monitoring system, the leakage, diversion and targeting
errors are among the lowest across the country.
 Excess and incorrect identification of BPL and APL households.

 Non issue of ration cards.

 Multiplicity of schemes.

 Multiplicity of prices – adds complexity, propensity to diversion.

 Expensive operation.

 Diversion of food grains.

 Leakages.
 Non availability of food grains at FPSs.

 Poor quality of food grains.

 Irregular opening of FPSs.

 Lack of training of FPS dealers.

 Lack of information.
 Implementation of Nine point Action Plan – Review of BPL, AAY,
leakage free distribution, involvement of PRIs, door delivery to FPS,
Transparency etc.

 Concurrent Evaluation of TPDS

 Adoption of Revised citizen’s charter.

 New technologies for tracking of vehicles

 Display of Identities on vehicles

 Monthly certifications by vigilance committees /


Panchayats.
 Allotment of FPS to institutions and Groups.

 Computerization of TPDS. (AP, Assam, Delhi, Chhattisgarh)

 Introduction of Bar coded coupons with ration cards.

 Smart card based TPDS (Haryana & Chandigarh).


 State government can create high quality beneficiary database using
census 2010 data.

 Enrollment of families into UID.

 UIDAI (Unique identity authority of India) issue UID based on digitized


database.

 This UID of each family member will be printed on ration card.

 Point of sale system, where system has to positively identify beneficiary


before an issue is made.

 PoS can generate receipt and automate book-keeping.


The data on eligible beneficiaries may be transferred to PoS and
offtake data of previous month may be collected.

 Efficient way of communicating entitlements to the beneficiary.

 Choice of FPS.

Information, communication technology infrastructure

 to connect all the key offices of the Food Department including the
Secretariat, Commissioner cell, District Offices, Teshil/Block offices
and Whole Sale Points.
ICT Infrastructure
RC Mgmt
System

Off-take Allotment
analysis System
System

Central MIS
System

Central
HHD in Database
Field

PoS

Grievance
Redressal
Benefits to PDS from UID

 Better identification leading to better targeting.

 Use of database for authentication of beneficiary during off-


take recording process.

 PDS can use the technology support of UID program for


enrollment process.

 UIDAI will provide duplicate detection infrastructure to PDS.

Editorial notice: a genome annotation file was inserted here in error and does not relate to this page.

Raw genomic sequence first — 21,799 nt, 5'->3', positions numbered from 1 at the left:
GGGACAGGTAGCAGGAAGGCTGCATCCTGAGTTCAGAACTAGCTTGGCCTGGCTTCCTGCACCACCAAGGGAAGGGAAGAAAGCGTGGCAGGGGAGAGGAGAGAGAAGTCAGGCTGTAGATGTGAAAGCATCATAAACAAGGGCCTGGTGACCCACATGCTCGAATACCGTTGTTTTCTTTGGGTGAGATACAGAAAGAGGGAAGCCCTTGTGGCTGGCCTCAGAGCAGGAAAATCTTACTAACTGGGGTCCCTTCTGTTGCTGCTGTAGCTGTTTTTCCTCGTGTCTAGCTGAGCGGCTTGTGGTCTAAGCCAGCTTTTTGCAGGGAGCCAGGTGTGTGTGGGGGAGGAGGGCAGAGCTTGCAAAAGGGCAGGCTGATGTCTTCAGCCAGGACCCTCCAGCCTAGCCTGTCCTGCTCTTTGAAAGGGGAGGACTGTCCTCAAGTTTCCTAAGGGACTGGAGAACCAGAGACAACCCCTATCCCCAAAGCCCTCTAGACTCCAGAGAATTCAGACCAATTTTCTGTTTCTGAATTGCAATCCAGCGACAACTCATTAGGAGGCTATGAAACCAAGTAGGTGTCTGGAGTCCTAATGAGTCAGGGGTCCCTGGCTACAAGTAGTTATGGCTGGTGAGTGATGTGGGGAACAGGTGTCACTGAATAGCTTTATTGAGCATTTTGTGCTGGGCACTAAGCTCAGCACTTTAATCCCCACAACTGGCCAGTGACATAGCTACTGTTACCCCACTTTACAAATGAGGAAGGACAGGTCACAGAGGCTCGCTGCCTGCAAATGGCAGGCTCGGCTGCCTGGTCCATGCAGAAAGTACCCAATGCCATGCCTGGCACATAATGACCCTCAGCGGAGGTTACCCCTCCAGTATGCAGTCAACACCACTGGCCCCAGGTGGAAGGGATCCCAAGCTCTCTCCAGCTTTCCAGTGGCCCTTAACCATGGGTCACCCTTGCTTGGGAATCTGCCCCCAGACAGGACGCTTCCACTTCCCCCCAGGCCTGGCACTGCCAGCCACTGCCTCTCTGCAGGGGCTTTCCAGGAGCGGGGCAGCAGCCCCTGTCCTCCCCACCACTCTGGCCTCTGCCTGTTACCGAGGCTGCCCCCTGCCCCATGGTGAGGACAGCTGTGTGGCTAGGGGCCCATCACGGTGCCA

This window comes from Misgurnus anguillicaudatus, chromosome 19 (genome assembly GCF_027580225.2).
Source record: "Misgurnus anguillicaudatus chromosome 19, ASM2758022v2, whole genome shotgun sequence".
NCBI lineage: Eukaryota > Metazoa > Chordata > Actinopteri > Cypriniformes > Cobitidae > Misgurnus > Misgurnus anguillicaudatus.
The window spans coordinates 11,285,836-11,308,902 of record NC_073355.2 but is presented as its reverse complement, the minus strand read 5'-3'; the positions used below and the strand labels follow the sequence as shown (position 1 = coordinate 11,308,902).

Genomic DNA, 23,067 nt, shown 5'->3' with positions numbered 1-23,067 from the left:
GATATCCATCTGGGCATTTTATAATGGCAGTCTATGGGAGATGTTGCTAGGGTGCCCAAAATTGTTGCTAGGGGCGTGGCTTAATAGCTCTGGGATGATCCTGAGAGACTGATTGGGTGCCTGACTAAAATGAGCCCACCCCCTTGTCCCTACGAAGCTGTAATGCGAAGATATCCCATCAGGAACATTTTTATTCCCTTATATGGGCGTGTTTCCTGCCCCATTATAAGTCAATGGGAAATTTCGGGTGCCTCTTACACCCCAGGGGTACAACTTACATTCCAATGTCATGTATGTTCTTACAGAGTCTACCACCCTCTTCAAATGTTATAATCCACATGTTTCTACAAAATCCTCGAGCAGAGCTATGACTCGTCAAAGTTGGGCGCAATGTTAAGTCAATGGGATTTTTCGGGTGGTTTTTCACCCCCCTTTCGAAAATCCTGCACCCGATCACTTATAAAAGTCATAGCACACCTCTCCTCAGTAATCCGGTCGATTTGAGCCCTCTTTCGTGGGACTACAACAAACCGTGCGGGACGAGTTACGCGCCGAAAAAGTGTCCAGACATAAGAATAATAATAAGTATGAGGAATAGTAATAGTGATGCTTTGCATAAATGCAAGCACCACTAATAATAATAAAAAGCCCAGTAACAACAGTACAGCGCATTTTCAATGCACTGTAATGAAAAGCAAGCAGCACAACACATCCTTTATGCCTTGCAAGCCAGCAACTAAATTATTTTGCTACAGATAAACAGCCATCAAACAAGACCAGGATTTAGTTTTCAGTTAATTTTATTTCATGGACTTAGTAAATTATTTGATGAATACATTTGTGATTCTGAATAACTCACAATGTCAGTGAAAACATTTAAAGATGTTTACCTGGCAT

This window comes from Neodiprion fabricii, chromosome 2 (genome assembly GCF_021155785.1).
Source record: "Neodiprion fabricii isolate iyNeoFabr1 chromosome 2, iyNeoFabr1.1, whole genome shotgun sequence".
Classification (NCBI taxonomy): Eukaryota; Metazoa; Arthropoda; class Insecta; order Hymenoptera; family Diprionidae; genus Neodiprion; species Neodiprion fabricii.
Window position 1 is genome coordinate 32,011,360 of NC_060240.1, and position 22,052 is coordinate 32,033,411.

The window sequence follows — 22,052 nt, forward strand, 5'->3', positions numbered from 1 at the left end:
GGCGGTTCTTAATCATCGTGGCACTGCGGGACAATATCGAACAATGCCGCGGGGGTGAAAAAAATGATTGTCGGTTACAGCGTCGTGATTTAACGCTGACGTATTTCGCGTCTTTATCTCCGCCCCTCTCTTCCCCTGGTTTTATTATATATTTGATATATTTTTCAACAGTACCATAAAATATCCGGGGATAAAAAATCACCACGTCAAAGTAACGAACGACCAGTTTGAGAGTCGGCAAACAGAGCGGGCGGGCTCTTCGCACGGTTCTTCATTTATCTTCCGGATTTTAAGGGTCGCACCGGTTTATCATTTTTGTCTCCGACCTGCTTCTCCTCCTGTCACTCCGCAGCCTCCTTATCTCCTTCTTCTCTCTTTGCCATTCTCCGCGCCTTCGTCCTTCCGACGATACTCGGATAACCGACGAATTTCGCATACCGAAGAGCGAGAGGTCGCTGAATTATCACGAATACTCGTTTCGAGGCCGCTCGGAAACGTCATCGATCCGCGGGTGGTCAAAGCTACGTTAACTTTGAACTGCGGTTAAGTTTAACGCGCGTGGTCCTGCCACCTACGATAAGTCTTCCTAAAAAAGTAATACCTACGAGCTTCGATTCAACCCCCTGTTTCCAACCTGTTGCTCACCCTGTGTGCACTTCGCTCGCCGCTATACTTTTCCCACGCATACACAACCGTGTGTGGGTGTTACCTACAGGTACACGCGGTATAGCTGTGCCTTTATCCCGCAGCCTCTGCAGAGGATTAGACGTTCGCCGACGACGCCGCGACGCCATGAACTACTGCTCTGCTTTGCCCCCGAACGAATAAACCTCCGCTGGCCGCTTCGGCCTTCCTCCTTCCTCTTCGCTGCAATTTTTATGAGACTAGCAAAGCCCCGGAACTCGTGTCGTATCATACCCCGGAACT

 UID will become an important identifier in banking services


and day-to-day needs of residents. This can be used for
direct cash transfer.
 Identification of BPL families should be done with the help of
reputed organizations such as NSSO, NCAER etc. Integrating
it with UID project would save cost.

 People who do not have secure source of income (e.g. daily


wage earners) should be included under BPL.

 There should be country wide computerization of database


for effective monitoring and regular updating.

 Beneficiaries should be issued:


◦ Ration cards bearing UID – food grains distribution
◦ Bank accounts - transfer of Cash
 The process of procurement, storage and distribution of food
grains under TPDS should be made electronically operated.

 GPS / GPRS tracking of movement of food grains.

 Information on stock levels of food grains at different levels


should be made available online.

 Mechanisms should be developed so as to understand the


demand patterns to smoothen procurement and distribution.

 Cost optimization of storage and transportation operations.


 Food consumption pattern should be given due weightage
while deciding composition of food grains .

 Sale of food grains to beneficiaries via biometric system.


(transaction done on acceptance by beneficiaries).

 Ensure sufficient income at all levels in the system.

 Training on duties and obligations to all the people in the


system.

 Easy to access complaint redressal system.


 Cost as well as operational efficiency of transportation and
storage of food grains under PDS.

 Feasibility of integrating PDS with UID and implementation


of e governed PDS

 Study of PDS in some more countries.


PRIMARY FOOD GRAIN SUPPLIERS (Farmers)

Procureme
nt
FCI/CWC

SW Distribution to States
C
ST , Distributi
C
on

FPS

Public Distribution Syste


 PDS – A network of retail outlets through which government sells grains
and kerosene at subsidized prices mainly to socio economically
backward population.

 Under PDS, government procures available quantities of food grains from


farmers at minimum support prices, stores them for further distribution
to various states as per their demands.
◦ Procurement is not proportionate with the demands but is done in as much quantity as
available so that the demands may be met even during the years of low production.

 Food Corporation of India (FCI) helps government in procurement,


storage and distribution process.

 FCI stores food grains, allocates quantities to states based either on


consumption in the past or the population share of that state.

 Food grains are distributed to fair price shops for final sale to the
consumers at subsidized prices.